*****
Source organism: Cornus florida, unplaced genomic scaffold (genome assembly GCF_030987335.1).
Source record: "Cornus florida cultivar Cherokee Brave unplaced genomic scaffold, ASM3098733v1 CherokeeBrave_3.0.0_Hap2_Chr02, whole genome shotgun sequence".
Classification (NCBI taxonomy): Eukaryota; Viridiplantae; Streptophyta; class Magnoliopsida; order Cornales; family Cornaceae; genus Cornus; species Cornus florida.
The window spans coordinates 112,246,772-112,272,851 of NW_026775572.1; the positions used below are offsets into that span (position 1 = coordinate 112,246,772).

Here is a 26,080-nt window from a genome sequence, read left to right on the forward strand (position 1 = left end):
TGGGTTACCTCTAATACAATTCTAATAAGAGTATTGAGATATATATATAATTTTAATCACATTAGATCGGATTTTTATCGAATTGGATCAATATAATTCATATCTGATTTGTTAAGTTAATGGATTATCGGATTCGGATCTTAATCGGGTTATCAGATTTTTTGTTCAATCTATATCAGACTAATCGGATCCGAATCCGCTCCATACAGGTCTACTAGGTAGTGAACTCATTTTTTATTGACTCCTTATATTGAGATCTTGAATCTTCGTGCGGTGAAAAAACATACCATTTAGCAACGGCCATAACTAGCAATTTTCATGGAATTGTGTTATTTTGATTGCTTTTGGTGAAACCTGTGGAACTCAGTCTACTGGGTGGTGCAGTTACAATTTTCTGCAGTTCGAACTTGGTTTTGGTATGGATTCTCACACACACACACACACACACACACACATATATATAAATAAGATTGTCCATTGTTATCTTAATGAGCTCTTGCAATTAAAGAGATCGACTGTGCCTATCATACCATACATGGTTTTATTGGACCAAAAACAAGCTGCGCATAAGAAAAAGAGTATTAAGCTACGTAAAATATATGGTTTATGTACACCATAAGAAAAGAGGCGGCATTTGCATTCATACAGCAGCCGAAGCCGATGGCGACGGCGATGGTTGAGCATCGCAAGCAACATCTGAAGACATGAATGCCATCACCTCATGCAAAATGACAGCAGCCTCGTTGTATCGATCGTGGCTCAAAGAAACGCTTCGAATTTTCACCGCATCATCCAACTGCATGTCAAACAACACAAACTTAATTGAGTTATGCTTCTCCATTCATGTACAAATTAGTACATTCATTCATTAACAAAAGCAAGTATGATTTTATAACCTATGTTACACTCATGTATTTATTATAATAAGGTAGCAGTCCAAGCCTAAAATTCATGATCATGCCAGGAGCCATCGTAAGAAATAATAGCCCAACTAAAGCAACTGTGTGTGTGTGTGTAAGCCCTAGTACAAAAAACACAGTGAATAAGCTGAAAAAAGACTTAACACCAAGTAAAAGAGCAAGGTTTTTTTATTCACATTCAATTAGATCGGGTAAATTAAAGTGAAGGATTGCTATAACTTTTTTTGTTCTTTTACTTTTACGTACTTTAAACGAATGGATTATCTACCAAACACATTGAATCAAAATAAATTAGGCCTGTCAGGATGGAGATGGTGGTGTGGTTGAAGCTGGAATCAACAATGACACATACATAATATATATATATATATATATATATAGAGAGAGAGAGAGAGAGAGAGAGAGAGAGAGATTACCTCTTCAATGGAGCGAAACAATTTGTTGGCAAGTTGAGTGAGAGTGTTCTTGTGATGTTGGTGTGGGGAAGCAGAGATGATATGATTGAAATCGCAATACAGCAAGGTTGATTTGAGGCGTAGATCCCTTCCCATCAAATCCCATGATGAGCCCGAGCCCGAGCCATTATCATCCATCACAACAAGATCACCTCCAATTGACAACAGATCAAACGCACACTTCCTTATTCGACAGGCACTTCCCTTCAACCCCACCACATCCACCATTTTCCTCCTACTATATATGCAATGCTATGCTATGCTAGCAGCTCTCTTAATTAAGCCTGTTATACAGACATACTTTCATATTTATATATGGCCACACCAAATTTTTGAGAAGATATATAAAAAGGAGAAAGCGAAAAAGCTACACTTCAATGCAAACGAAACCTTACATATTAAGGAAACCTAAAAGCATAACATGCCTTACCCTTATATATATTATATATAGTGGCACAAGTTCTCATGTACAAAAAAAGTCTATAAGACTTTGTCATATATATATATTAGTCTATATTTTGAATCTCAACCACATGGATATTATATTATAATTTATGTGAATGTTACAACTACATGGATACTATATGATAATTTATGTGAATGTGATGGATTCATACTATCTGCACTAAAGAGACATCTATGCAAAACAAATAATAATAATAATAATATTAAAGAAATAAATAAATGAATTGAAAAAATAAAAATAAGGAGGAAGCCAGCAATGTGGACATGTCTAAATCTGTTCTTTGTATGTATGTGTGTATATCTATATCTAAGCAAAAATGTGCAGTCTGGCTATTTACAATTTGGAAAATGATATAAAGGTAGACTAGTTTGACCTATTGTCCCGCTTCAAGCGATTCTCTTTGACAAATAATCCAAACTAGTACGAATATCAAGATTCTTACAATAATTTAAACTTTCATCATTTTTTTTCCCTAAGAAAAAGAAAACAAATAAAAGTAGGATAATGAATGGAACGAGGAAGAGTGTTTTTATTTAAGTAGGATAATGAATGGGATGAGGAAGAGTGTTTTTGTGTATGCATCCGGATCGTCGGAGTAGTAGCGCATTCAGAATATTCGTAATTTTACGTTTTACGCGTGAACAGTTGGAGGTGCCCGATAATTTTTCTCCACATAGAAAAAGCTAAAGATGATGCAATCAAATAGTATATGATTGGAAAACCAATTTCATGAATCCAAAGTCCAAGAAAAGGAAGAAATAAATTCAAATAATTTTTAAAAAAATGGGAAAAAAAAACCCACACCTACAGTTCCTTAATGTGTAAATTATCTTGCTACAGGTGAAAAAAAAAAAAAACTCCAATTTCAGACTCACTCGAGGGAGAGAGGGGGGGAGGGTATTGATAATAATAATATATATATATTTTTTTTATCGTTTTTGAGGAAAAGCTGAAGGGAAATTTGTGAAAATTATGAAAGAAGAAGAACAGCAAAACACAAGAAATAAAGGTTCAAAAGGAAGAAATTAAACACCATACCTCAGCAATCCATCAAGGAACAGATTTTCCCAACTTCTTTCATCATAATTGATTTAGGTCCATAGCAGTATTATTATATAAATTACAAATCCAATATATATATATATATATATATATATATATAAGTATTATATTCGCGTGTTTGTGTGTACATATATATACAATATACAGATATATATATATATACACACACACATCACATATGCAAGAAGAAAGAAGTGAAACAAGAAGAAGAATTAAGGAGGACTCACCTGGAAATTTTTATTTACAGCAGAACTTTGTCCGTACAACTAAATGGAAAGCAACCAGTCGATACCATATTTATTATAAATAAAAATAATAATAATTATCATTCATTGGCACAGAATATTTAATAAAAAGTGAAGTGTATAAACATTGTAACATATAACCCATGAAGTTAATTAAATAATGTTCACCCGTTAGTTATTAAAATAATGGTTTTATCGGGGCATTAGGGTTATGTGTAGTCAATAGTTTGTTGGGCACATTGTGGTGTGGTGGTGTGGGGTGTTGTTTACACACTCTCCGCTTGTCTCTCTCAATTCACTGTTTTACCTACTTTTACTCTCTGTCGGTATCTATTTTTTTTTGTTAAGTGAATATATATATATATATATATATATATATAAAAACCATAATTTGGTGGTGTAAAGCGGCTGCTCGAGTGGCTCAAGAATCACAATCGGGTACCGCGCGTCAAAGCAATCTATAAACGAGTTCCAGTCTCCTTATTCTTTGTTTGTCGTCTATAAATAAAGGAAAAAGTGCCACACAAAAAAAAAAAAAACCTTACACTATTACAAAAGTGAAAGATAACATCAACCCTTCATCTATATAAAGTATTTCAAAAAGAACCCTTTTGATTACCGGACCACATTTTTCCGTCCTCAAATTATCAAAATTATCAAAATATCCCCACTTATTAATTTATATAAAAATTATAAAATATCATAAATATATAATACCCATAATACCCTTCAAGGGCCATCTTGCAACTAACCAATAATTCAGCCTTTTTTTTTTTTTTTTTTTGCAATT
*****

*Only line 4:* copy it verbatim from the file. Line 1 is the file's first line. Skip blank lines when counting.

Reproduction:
The window spans coordinates 112,246,772-112,272,851 of NW_026775572.1; the positions used below are offsets into that span (position 1 = coordinate 112,246,772).